It's been more than a week since Grandma Erika died. I try not to count the days. I may not have seen her every day, but still she was always there. It seems so strange, even now, when I tell myself, logically: it's over. You're not going to see her anymore. I can still feel her though. She'd been so eager to see him go to school, but she didn't make it. Somebody up there messes up the timetable. They don't always make allowances.

He's supposed to be going to school today. Supposed to... The teacher will write "Good Morning First Grade" in block letters on the green board. Markings that won't mean a thing to him. It'll be a while before he can read. His clothes are all laid out. Not since yesterday; since two days ago. His schoolbag too. I didn't sleep all night. My body needed it badly, but I just couldn't. David turned the other way and we both pretended to be sleeping. Finally he got up very quietly, as if to keep from waking me. On tiptoe. He put on his running suit and went out to jog.

The light's slithering over the windowsill like a thief. My body is all cramped from so much tossing in bed. I can hear Talia and him breathing in the children's room. There's an abruptness about the way he turns over. He was very excited yesterday, but he didn't have any trouble falling asleep. He accepts things so naturally. He realizes that he's going to be in school and that it probably won't be easy. I gave him a big hug. Almost the same as I gave Talia four years ago, when I sent her off to school. Almost.

I can hear David running outside. That's how he always is. Whenever he's got something on his mind, he runs. When he's suffering, he runs. When he's scared, he runs. Even the day before our wedding, he went out for a run. He's doing another lap. He won't stop. At the hospital back then, he wouldn't stop either. Like a machine.

They wouldn't let me off the bed, but I did get a peep through the window. The doctor and the nurses were at a loss. They mumbled something. Suddenly, David appeared in the window, as he bolted across the lawn and started to circle the giant building. He looked, at first, like a man possessed, but then he slowed down. I didn't believe he'd come back, but as soon as I spotted his legs through the window again, I knew for sure that my life had changed. Yesterday he told me that he'd stand outside the school gate all day long, and I said: "Not me. I'm staying here."

Their breathing in the nursery is so peaceful. I'll have to wake him up pretty soon, to shake him gently by the shoulder and say: "Get up little boy. It's time. You're going to school."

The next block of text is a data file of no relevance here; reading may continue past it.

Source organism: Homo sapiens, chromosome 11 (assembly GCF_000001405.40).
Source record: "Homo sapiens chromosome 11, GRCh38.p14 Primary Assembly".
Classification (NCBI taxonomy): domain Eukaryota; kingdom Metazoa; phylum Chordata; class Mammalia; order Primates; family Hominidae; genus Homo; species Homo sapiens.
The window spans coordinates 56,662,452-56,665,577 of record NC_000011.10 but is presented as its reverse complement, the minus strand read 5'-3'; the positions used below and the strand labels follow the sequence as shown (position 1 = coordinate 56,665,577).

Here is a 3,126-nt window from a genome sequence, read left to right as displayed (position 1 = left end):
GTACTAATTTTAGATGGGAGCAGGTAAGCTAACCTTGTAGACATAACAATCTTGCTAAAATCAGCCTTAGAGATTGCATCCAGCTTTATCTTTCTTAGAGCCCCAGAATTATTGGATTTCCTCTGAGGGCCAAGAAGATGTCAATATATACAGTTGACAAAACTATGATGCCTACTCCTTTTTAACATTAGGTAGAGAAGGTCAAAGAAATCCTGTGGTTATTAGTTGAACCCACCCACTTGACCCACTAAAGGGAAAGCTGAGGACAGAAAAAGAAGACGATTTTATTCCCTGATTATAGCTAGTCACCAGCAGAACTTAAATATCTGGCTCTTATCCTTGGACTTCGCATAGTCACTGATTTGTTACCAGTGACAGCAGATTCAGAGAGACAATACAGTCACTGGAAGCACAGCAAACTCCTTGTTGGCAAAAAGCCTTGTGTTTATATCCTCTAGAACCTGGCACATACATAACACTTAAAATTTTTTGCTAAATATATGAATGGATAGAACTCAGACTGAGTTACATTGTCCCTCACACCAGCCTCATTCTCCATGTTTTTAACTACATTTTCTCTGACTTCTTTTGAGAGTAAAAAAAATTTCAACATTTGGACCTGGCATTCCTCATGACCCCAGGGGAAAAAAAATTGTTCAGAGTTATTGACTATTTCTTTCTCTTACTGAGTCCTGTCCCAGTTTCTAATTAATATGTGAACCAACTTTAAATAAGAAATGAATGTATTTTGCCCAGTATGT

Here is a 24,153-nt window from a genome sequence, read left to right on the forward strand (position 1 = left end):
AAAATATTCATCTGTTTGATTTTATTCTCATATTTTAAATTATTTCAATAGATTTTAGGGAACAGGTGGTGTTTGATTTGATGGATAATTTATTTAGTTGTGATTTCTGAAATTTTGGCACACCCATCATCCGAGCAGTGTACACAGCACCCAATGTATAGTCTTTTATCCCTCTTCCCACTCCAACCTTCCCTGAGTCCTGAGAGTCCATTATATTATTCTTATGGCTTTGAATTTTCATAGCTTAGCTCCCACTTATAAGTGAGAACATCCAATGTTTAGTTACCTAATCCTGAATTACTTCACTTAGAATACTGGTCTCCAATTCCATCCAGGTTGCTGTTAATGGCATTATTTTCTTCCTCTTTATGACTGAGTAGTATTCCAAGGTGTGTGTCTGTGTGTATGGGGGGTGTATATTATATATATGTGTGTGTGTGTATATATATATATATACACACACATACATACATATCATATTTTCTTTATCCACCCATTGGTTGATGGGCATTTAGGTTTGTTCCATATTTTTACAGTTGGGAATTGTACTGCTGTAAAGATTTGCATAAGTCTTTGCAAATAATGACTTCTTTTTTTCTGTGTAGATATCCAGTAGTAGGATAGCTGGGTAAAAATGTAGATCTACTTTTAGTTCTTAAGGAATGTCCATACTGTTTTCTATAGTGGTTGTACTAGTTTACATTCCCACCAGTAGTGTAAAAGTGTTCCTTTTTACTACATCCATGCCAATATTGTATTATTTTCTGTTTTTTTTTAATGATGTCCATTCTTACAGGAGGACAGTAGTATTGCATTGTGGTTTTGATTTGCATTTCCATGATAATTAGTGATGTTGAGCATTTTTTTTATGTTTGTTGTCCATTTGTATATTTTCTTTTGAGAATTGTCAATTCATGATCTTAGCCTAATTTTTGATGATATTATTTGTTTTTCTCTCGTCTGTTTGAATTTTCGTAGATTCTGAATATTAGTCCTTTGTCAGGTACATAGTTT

One of the neighbors came over to me yesterday and asked: "Are you sending that child to school?" Yes Mrs. Baum. I am sending that child to school. His name is Yotam. He's a child with a name. Surprised? all the other names they use I can recite in my sleep: idiot, imbecile, blockhead, slow, moron, dope, nitwit, simpleton... have I forgotten any? Oh yes. There's also the inevitable euphemism: "special child". Human imagination is so creative. It's only the paragons of etiquette who call him "that Child". The word isn't contagious, Mrs. Baum. You can use street language when you talk about him. I don't mind any more. You can point at him and say: "There's Michal mongoloid kid."


All summer long, he struggled with the pencil. He tried wrapping his fingers around it to arrive at a balanced grip. Wanted to control it. It was tough on him and he asked me: "Why do people write with a kind of stick? Why can't they just write the words the way you say them?"

Whenever he wants to concentrate, he starts rocking back and forth at a regular rhythm. He builds up momentum and enters into a mysterious flow, like a ritual gyration, almost praying. It's amazing how he pulls himself inward like some kind of an oriental monk. As he thinks, he musters his entire system, summoning every forgotten cell in his body. I can't help wondering, is this idiocy? Most people I know use barely one quarter of their mental or physical ability. And he, the imbecile, the dimwit, draws on every ounce of his being, making a superhuman effort to advance one more speck.


Nobody has that kind of a gift - to love in the deepest possible way. He offers his soul with such generosity that I feel ashamed. We revel in it, we lap it up - and he never loses any of it. He doesn't know the meaning of hypocrisy or guile. The way he looks at me when I tell someone on the phone that David isn't home, when in fact he's asleep. I blush at Yotam's reproach. As if I'd stolen something. So often we feel as if we've made direct contact with his soul. He must be atoning for our transgressions.

Translation by Miriam Shlesinger

Prof. Miriam Shlesinger was born in the United States, and has been living in Israel since 1964. She completed her B.A. at the Hebrew University of Jerusalem in musicology and linguistics in 1968, her postgraduate diploma in translation and interpreting at Bar-Ilan University in 1978, her M.A. in the Department of Literary Studies at Tel Aviv University in 1989, and her Ph.D. at Bar-Ilan University in 2000. She is currently chair of the Department of Translation and Interpreting Studies at Bar-Ilan University. Prof. Shlesinger is also a practicing translator of plays, novels and short stories from Hebrew into English, as well as a conference interpreter.


Nava and actress Desiree Nosbusch, Vienna 1996

Related items

© All rights reserved to NAVA SEMEL 2017